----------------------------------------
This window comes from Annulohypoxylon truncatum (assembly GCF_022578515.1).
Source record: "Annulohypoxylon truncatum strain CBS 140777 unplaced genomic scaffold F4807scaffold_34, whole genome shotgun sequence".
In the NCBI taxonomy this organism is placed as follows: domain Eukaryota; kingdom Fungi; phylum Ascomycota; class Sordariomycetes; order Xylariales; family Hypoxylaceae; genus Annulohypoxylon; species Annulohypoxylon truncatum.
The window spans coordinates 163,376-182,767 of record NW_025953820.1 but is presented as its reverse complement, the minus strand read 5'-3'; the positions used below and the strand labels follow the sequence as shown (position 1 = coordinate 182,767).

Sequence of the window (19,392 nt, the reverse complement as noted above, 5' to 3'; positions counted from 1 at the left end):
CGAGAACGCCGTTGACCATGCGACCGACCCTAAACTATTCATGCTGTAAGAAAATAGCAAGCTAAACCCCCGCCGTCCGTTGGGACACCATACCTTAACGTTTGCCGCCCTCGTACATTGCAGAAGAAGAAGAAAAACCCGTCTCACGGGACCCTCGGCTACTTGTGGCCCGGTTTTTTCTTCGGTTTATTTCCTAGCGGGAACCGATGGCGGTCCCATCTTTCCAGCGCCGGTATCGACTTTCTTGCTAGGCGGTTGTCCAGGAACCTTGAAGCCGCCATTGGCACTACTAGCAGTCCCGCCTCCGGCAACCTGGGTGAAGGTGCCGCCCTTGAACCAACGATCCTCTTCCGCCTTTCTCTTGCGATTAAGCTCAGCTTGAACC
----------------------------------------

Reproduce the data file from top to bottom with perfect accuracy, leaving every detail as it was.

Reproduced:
This window comes from Annulohypoxylon truncatum (assembly GCF_022578515.1).
Source record: "Annulohypoxylon truncatum strain CBS 140777 unplaced genomic scaffold F4807scaffold_34, whole genome shotgun sequence".
In the NCBI taxonomy this organism is placed as follows: domain Eukaryota; kingdom Fungi; phylum Ascomycota; class Sordariomycetes; order Xylariales; family Hypoxylaceae; genus Annulohypoxylon; species Annulohypoxylon truncatum.
The window spans coordinates 163,376-182,767 of record NW_025953820.1 but is presented as its reverse complement, the minus strand read 5'-3'; the positions used below and the strand labels follow the sequence as shown (position 1 = coordinate 182,767).

Sequence of the window (19,392 nt, the reverse complement as noted above, 5' to 3'; positions counted from 1 at the left end):
CGAGAACGCCGTTGACCATGCGACCGACCCTAAACTATTCATGCTGTAAGAAAATAGCAAGCTAAACCCCCGCCGTCCGTTGGGACACCATACCTTAACGTTTGCCGCCCTCGTACATTGCAGAAGAAGAAGAAAAACCCGTCTCACGGGACCCTCGGCTACTTGTGGCCCGGTTTTTTCTTCGGTTTATTTCCTAGCGGGAACCGATGGCGGTCCCATCTTTCCAGCGCCGGTATCGACTTTCTTGCTAGGCGGTTGTCCAGGAACCTTGAAGCCGCCATTGGCACTACTAGCAGTCCCGCCTCCGGCAACCTGGGTGAAGGTGCCGCCCTTGAACCAACGATCCTCTTCCGCCTTTCTCTTGCGATTAAGCTCAGCTTGAACC